Ruhi Ranjan, Managing Director, Accenture, India

The global pandemic has forever changed our experiences―as customers, employees, citizens, humans― as a result, our attitudes and behaviors are changing

Download the full 2020 BELA South Asia Magazine

Leaders are rapidly turning their attention to the Next, a period of unpredictable and possibly muted economic recovery with new competitive threats and opportunities, and quite possibly a decade of the Never Normal, a new era defined by fast-changing shifts in cultural norms, societal values and behaviors, such as increased demand for responsible business practices and renewed brand purpose.

Against this backdrop, leaders face the urgency and complexity of reopening their businesses. To outmaneuver uncertainty, reopening also requires a program of reinvention. This presents an opportunity-and need-for many companies to build the competencies they wish they’d invested in before: to be more digital, data-driven, and in the cloud; to have more variable cost structures, agile operations and automation; to create stronger capabilities in e-commerce and security. Leaders should consider the steps they take to reopen as the first in the journey to wider transformation, Advanced Technology Centers Accenture, India

CONNECTING WITH CHANGING CUSTOMER HABITS

The coronavirus outbreak has forced companies to reevaluate how contact centers are leveraged, how employees deliver relevant customer experiences, where they work, and how digital channels can be used to support business continuity through the crisis and beyond.

The full PDF is available here.

The global COVID-19 pandemic has forever changed our experiences―as customers, employees, citizens, humans― and our attitudes and behaviors are changing as a result. The crisis is fundamentally changing how and what consumers buy and is accelerating immense structural changes in the consumer goods industry, for example. Once the immediate threat of the virus has passed, companies will need to consider the impact of these changes on the way we design, communicate, build and run the experiences that people need and want.

With these emerging new behaviors, organizations have an opportunity to accelerate the pivot to digital commerce, by expanding existing offerings and creating new lines of service, like the retailers rallying to provide “contactless” delivery and curb-side pick-up services for consumers. This acceleration will force organizations to reimagine their digital strategies to capture new marketplace opportunities and digital customer segments.

BUILDING THE RESOURCES TO SEIZE NEW OPPORTUNITIES

In the face of the COVID-19 crisis, leaders have had to act quickly to optimize their company’s resilience-rebalancing for risk and liquidity, while assessing opportunities for growth coming out of the downturn. Current and future viability depends on swift C-suite action, including near-term actions for stability and strategic moves that will create new futures for companies and industries.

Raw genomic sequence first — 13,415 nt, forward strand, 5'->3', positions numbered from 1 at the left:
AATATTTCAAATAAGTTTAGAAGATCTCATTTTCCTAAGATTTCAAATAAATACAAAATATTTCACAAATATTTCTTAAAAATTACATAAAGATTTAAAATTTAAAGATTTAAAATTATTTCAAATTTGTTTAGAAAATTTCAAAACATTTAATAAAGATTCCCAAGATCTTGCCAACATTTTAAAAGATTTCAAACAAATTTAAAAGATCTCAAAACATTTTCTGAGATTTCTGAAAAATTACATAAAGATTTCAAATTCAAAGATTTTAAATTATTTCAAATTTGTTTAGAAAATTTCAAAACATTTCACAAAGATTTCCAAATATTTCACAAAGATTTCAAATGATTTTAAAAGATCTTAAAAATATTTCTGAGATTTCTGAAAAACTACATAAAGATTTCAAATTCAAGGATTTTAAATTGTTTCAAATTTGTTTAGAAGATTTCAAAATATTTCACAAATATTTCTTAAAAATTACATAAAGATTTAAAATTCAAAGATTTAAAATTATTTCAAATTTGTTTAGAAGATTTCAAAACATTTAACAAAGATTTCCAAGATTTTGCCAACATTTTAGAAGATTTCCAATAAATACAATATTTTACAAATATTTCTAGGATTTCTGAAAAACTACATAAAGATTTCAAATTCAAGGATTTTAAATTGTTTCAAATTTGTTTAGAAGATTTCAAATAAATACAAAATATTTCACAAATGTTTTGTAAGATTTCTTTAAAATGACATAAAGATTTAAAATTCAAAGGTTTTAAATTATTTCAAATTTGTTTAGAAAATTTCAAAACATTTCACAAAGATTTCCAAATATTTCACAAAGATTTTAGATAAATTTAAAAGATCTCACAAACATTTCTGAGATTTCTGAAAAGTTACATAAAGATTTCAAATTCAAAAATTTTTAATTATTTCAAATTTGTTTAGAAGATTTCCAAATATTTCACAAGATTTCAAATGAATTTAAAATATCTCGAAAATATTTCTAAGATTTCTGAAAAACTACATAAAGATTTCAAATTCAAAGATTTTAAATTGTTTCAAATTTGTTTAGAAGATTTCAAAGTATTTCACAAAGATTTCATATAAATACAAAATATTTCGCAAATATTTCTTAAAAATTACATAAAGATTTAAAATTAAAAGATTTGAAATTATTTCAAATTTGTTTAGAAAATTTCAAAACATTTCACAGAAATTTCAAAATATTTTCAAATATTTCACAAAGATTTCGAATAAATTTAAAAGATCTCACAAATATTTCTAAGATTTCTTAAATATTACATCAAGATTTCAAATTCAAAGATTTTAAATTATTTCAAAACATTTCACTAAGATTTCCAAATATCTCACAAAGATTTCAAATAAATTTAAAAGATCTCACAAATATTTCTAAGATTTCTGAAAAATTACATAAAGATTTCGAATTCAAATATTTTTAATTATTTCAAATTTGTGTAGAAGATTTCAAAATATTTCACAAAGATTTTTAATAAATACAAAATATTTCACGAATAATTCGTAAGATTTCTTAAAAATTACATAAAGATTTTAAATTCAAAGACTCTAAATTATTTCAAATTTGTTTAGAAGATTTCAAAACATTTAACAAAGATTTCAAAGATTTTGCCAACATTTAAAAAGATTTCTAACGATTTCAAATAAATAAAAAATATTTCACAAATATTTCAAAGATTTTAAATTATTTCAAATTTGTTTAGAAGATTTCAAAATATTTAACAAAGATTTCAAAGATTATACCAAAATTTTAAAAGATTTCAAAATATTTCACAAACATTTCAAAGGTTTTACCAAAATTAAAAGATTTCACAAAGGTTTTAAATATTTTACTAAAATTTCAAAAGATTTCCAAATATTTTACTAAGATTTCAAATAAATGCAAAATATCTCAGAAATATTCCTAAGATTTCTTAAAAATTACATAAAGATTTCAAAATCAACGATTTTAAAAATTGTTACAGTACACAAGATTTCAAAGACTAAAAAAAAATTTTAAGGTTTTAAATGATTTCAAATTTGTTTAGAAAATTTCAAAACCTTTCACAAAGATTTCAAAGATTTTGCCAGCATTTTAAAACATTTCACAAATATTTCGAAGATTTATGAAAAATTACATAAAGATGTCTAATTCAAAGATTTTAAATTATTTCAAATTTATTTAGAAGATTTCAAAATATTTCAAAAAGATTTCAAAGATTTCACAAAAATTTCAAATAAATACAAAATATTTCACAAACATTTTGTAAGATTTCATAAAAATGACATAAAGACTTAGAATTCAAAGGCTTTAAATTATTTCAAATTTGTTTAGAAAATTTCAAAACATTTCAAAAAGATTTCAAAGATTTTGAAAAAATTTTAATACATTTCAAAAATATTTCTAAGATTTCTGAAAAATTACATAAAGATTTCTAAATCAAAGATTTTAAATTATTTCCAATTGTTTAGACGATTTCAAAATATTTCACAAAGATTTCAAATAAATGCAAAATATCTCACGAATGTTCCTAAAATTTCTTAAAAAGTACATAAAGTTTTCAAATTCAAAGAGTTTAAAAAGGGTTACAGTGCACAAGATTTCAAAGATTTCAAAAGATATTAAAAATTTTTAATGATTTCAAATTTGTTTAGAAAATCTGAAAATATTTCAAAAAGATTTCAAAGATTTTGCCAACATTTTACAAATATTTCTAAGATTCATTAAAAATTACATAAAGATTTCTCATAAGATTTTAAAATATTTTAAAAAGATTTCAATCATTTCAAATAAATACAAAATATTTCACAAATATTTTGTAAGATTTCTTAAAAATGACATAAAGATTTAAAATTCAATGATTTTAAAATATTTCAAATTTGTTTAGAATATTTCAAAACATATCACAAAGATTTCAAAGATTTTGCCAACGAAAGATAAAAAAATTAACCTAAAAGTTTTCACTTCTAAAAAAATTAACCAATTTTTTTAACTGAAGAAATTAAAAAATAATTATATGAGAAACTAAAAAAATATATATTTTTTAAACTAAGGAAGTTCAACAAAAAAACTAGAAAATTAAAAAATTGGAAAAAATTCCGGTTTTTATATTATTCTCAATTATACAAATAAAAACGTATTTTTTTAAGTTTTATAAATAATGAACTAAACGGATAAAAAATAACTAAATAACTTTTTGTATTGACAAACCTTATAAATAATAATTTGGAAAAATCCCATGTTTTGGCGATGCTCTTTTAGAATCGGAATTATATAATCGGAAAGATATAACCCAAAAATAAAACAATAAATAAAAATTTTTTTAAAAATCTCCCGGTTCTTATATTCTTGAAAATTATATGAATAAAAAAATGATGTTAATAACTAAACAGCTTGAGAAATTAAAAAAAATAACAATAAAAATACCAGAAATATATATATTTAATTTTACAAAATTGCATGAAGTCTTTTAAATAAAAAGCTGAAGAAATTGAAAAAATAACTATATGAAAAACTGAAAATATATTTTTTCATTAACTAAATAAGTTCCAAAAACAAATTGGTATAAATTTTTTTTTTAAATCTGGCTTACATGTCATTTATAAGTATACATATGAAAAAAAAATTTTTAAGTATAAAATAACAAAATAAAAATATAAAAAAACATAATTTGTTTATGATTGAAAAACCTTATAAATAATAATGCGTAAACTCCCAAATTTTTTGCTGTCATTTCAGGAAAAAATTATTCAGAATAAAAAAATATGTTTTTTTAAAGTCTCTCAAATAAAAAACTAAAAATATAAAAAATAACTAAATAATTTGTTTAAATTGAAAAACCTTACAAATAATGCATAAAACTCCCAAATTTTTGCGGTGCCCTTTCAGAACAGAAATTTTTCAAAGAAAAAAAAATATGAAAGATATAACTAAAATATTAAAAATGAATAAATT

Immediate action is needed to address short- term liquidity challenges, but also to solve for costs and profitability and generate funding to invest in new opportunities, including M&A. Many CEOs are faced with plummeting sales and revenue and increased costs. Interventions to adapt may require investments in key technologies, processes and people. For some, liquidity has become a matter of survival.

Actions taken now can have an immediate impact on the survival of the company, how quickly it rebounds from the global downturn, and its financial health and sustainability going forward.

BUILDING TECHNOLOGY FOR THE STRENGTH TO SUCCEED

Even before COVID-19, many organizations faced considerable IT challenges. Now, COVID-19 is pushing companies to rapidly operate in new ways and IT is being tested as never before.

As businesses juggle a range of new systems priorities and challenges-business continuity risks, sudden changes in volume, real-time decision-making, workforce productivity, security risks-leaders must act quickly to address immediate systems resilience issues and lay a foundation for the future. Leaders in the chemicals industry, for example, are recognizing resilience as a key success factor.

Once we reach the other side of this pandemic, it will be important to establish long-term strategies for greater resilience and to apply lessons learned from the experience to create a systems and talent roadmap that better prepares your company for future disruptions.

TURNING MASSIVE CHALLENGES INTO MEANINGFUL CHANGE

All industries have been impacted by the COVID-19 crisis, with varying degrees of severity. Some have stronger defenses, while others will struggle to return to a constantly shifting “normal.”

Consumer demand patterns are shifting, global supply chains are disrupted and remain under pressure, and different regions, markets and governments are responding uniquely to the COVID-19 crisis. Companies must continuously adapt to new and uncertain market conditions. Informed by daily conversations with our clients, we offer industry-specific advice on what leaders should consider doing now and next.


About the Author

Ruhi Ranjan is a Managing Director leading the Accenture Growth Markets Delivery for Advanced Technology Centers India. In her current role Ruhi is responsible for Technology Delivery across Asia Pacific , Middle East , Africa and Latin America. Prior to her current role Ruhi lead the Financial Services Portfolio for Asia Pacific . Ruhi is a recognized veteran in the industry having been part of it for over three decades. She has been with the Accenture for the last ten years and has played significant leadership roles bringing in her exhaustive industry and technology experience. She has various industry accolades under my belt as she has lead multiple challenges assignments in my career in the industry.